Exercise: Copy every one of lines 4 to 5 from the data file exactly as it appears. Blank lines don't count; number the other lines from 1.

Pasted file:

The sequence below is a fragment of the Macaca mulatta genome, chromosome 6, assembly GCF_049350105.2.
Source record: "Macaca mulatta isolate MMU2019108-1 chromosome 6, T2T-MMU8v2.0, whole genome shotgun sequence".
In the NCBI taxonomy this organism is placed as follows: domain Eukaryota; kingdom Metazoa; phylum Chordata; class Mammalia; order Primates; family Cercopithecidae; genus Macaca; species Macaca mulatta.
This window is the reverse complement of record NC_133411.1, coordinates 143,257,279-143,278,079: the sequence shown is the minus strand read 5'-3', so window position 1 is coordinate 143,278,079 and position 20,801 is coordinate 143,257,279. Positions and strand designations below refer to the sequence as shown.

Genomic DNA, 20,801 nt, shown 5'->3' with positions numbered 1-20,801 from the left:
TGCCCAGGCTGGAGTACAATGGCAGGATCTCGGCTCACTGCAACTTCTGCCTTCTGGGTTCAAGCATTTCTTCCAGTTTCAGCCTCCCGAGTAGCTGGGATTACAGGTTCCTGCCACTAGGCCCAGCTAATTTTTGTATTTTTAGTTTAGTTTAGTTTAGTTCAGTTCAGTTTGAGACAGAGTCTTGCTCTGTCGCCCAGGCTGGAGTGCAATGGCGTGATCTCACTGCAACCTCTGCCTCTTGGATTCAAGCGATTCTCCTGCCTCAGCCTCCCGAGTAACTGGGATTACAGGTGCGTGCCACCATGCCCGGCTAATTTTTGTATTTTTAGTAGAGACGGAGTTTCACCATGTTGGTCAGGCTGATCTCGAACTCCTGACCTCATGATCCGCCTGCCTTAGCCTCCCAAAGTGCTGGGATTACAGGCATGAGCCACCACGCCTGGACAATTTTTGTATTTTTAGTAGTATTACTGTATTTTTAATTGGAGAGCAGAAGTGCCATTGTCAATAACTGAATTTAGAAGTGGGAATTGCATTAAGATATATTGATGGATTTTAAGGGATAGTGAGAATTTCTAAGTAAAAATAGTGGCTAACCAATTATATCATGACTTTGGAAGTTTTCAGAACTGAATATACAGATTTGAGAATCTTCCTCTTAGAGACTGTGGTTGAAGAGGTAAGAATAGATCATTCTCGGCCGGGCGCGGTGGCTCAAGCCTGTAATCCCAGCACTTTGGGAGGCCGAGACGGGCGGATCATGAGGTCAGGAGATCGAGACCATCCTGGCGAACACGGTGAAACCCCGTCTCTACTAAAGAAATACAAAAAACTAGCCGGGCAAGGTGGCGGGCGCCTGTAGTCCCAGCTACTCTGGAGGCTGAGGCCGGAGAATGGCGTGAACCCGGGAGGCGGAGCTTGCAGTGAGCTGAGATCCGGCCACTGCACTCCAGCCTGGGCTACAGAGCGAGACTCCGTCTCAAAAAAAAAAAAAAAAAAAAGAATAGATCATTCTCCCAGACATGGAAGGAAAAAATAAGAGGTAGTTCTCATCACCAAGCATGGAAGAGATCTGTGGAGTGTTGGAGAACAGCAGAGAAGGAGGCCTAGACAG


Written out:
This window is the reverse complement of record NC_133411.1, coordinates 143,257,279-143,278,079: the sequence shown is the minus strand read 5'-3', so window position 1 is coordinate 143,278,079 and position 20,801 is coordinate 143,257,279. Positions and strand designations below refer to the sequence as shown.

Genomic DNA, 20,801 nt, shown 5'->3' with positions numbered 1-20,801 from the left: